Service-oriented architecture (SOA)– Created as a response to the traditional approach for decoupling an application into smaller segments. And to meet specific business requirements these individual service segments intercommunicate. It is often considered by many developers that microservices are a subtype of SOA, while few insist that each works on a different set of problems.
When comparing Microservices with SOA there are a few points we should focus on:
In microservices design patterns, services are built-in smaller units. While in SOA services size can vary from small to large.
In terms of scalability, microservices are independent but in SOA it is a bit challenging due to dependencies between services & reusable sub-components.
- Data Storage
Each microservices can have independent data storage, unlike SOA which involves sharing data storage between services.
- Component sharing
SOA does involve component sharing but microservices do not involve component sharing generally.
The deployment process in a microservices architecture is very quick and easy unlike SOA’s less flexible deployment and it is one of its best characteristics.
- Remote services
Microservices more often use REST and JMS remote services and likewise, SOA uses protocols like SOAP and AMQP.
Examples of Microservices
Microservices in general can be proven valuable for the development and growth in various sectors like healthcare, online marketplace, eCommerce, social media networks, finance, and many more. To understand the concept of how it can be utilized practically we can see the below-mentioned usages:
- Including new desired functionality to a large legacy system
- Accumulation, composition, and analysis of a data flow for machine learning environments
- To handle big data, it provides scalability and control
- It’s one of the uses is to enable advanced analytics environments to validate their updated computational models with the help of AB and multivariate testing
Only because of the microservices architecture examples discussed below it was possible to make the world understand how the transition from monolith to it could make a change!
As a matter of fact, Netflix is surely considered a role model by present-day cloud-based companies for using microservice architecture. Netflix, known for streaming various content of different languages online started building up its microservice architecture on AWS in 2009. Within just two years, Netflix relocated to microservices from a monolith partitioning it in stages. In the initial stage, they adapted changes in movie encoding and other applications which are not used by customers. Then they shifted to decouple customer-facing segments like movie selection, account sign-ups, device selection, and configuration.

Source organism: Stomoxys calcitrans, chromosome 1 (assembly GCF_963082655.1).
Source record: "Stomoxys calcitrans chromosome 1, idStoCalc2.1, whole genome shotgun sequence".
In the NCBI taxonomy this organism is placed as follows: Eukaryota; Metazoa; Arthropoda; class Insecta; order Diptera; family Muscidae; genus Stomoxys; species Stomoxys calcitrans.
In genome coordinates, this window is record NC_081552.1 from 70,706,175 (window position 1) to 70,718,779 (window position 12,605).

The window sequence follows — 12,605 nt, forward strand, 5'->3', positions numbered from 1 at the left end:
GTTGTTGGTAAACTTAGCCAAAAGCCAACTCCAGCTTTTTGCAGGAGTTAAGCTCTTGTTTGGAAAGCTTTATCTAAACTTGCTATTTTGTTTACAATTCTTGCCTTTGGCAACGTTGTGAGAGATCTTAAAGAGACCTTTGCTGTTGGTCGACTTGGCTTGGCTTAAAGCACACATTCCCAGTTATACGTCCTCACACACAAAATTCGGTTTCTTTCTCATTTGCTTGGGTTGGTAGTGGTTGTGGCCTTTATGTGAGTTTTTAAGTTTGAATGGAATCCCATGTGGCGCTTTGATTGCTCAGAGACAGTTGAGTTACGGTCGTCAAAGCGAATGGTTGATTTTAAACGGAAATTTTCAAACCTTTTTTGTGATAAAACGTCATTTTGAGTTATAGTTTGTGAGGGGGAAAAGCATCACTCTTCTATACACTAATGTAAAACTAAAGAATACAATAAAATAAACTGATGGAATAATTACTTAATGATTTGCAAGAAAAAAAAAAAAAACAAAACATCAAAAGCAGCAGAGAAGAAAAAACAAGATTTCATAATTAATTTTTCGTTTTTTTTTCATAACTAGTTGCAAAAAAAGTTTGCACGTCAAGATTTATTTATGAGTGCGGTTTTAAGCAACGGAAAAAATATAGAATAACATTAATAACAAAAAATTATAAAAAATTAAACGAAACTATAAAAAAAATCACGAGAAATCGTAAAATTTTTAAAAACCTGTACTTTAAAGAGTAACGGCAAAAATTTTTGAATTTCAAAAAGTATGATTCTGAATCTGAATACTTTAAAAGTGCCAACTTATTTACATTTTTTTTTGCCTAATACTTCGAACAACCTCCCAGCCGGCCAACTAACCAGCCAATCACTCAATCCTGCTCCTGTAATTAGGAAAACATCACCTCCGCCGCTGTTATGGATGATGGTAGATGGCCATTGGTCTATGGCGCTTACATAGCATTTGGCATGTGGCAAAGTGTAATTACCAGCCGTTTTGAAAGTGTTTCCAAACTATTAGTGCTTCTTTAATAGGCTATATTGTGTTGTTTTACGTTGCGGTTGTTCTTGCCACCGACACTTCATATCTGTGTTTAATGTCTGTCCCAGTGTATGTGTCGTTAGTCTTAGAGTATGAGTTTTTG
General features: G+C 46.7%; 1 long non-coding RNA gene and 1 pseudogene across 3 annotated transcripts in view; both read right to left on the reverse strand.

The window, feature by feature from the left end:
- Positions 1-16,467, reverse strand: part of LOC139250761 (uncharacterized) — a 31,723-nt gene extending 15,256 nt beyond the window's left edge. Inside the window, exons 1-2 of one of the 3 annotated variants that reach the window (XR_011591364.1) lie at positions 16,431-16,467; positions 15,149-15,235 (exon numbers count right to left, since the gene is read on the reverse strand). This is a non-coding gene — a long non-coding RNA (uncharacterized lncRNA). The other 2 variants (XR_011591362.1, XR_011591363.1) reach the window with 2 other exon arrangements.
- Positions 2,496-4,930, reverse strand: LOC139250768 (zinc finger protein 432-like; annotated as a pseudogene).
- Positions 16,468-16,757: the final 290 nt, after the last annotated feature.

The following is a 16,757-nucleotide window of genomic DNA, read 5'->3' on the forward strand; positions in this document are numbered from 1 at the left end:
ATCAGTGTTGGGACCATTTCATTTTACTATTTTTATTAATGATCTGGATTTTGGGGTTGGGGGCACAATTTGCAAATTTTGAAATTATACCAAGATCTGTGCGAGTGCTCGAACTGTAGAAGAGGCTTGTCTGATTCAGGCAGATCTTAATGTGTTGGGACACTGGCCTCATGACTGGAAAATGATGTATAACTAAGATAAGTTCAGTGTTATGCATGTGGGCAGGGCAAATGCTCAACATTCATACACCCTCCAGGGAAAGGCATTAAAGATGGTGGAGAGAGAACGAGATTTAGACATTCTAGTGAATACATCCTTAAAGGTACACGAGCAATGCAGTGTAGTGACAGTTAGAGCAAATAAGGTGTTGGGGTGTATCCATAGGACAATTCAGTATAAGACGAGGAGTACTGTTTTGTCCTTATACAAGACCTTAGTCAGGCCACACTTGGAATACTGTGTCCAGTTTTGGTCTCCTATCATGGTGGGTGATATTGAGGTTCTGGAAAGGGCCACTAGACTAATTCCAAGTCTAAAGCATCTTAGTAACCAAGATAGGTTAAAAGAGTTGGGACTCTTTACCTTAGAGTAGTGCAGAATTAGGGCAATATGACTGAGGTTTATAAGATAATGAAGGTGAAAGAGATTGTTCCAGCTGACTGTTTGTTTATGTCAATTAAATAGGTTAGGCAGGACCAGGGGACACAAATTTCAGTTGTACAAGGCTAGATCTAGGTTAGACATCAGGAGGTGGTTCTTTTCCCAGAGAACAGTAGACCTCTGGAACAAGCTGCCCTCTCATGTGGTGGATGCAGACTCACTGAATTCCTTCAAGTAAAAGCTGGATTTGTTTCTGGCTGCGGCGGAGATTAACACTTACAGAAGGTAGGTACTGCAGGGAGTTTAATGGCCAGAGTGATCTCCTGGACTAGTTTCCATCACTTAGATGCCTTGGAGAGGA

Amazon serves as the world’s largest online retail platform. For years Amazon was in the habit to run on an extensive monolithic application with many flexible yet closely-bounded components. In consequence, Amazon could not further bifurcate its teams into smaller parts to fast up the speed of its development cycle. Then, the company diverged the code as independent functional services, enfolded with web services, and ultimately advanced to these services.
Best Buy commenced revamping its eCommerce platform in 2010 with the mission to break the monolithic, closely-bounded application into microservices for the swift rollout of new features and react to market changes in the retail marketplace.
Microservices architecture is the nearest perfect solution to the digitally developing world which needs to deliver faster functionality and reliability. However, the transition from monolithic to it can be lengthy and tedious. Its suitability depends on the project scale and requirements. Usually, they are preferable to modernize legacy systems and also for cost reductions, enhanced collaboration, integrations, and data consistencies.
You Must Also Read:
Microservices can be used to make a change to functionality when the organization needs it and also to deploy that functionality in a way that it doesn’t affect the rest of the system.
The microservices architecture market is growing rapidly at a CAGR of 17 percent, putting it on pace to reach $33 billion by 2023 as stated by the reports.
When your application size does not justify the need to split it into many smaller components for scalability.
Kush Patel is the Chief Technical Officer and Managing Director of Echo Innovate IT – a software development company. He is responsible for the overall operations of the company and has played a major role in making Echo innovative IT a top-notch IT services provider and transforming it into a globally trusted web and app development company.